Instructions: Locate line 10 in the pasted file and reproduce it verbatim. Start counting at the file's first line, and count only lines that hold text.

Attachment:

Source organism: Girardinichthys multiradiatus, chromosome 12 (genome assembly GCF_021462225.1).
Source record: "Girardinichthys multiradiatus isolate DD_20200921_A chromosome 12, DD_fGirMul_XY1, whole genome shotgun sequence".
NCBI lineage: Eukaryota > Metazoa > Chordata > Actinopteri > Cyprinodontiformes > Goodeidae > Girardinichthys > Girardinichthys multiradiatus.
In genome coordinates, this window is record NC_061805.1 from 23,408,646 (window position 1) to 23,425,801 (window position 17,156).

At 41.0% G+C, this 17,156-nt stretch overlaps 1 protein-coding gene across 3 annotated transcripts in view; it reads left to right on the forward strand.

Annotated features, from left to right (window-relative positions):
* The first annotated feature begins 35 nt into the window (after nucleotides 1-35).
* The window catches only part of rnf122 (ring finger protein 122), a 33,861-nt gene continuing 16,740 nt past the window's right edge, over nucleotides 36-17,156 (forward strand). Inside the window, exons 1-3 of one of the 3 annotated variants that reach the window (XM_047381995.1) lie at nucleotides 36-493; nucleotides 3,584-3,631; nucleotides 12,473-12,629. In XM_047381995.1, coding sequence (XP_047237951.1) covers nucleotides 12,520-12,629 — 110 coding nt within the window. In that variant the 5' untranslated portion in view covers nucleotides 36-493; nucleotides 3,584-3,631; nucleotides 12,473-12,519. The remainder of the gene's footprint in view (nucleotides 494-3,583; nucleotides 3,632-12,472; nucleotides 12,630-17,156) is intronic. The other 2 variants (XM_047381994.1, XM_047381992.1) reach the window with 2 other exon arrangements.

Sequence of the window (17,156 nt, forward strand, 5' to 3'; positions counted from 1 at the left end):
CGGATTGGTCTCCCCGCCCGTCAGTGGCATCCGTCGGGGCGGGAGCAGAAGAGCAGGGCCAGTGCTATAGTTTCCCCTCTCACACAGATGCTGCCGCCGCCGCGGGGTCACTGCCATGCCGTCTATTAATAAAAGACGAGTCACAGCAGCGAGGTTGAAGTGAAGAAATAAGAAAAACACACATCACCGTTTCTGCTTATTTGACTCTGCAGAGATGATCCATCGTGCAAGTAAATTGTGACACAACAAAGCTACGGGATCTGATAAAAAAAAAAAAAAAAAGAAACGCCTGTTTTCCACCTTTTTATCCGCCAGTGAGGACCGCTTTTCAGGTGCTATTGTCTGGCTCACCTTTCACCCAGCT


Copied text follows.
CGGATTGGTCTCCCCGCCCGTCAGTGGCATCCGTCGGGGCGGGAGCAGAAGAGCAGGGCCAGTGCTATAGTTTCCCCTCTCACACAGATGCTGCCGCCGCCGCGGGGTCACTGCCATGCCGTCTATTAATAAAAGACGAGTCACAGCAGCGAGGTTGAAGTGAAGAAATAAGAAAAACACACATCACCGTTTCTGCTTATTTGACTCTGCAGAGATGATCCATCGTGCAAGTAAATTGTGACACAACAAAGCTACGGGATCTGATAAAAAAAAAAAAAAAAAGAAACGCCTGTTTTCCACCTTTTTATCCGCCAGTGAGGACCGCTTTTCAGGTGCTATTGTCTGGCTCACCTTTCACCCAGCT